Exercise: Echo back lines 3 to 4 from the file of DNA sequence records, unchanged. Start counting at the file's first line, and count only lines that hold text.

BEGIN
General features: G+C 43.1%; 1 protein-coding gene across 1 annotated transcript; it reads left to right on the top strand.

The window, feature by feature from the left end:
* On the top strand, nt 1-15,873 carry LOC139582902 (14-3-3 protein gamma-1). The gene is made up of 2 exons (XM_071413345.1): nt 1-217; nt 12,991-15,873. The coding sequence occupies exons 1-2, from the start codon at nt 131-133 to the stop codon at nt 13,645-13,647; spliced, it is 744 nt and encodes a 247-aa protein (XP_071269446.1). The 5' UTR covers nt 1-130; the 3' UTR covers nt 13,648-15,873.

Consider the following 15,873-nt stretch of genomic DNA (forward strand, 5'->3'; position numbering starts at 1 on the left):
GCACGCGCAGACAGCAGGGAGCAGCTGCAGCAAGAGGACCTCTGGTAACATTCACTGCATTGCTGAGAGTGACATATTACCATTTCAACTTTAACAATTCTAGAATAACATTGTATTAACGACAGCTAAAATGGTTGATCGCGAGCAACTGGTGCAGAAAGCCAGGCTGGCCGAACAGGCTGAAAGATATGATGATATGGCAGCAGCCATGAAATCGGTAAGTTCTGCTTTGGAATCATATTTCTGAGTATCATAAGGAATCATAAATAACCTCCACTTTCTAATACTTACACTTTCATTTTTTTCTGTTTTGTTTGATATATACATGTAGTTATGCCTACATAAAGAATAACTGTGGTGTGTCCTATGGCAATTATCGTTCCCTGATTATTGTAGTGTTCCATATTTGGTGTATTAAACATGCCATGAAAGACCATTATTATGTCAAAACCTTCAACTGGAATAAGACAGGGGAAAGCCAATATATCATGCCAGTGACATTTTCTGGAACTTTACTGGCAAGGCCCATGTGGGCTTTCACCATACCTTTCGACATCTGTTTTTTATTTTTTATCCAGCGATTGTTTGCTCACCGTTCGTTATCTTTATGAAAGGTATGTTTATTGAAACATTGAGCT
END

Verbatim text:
* On the top strand, nt 1-15,873 carry LOC139582902 (14-3-3 protein gamma-1). The gene is made up of 2 exons (XM_071413345.1): nt 1-217; nt 12,991-15,873. The coding sequence occupies exons 1-2, from the start codon at nt 131-133 to the stop codon at nt 13,645-13,647; spliced, it is 744 nt and encodes a 247-aa protein (XP_071269446.1). The 5' UTR covers nt 1-130; the 3' UTR covers nt 13,648-15,873.

Consider the following 15,873-nt stretch of genomic DNA (forward strand, 5'->3'; position numbering starts at 1 on the left):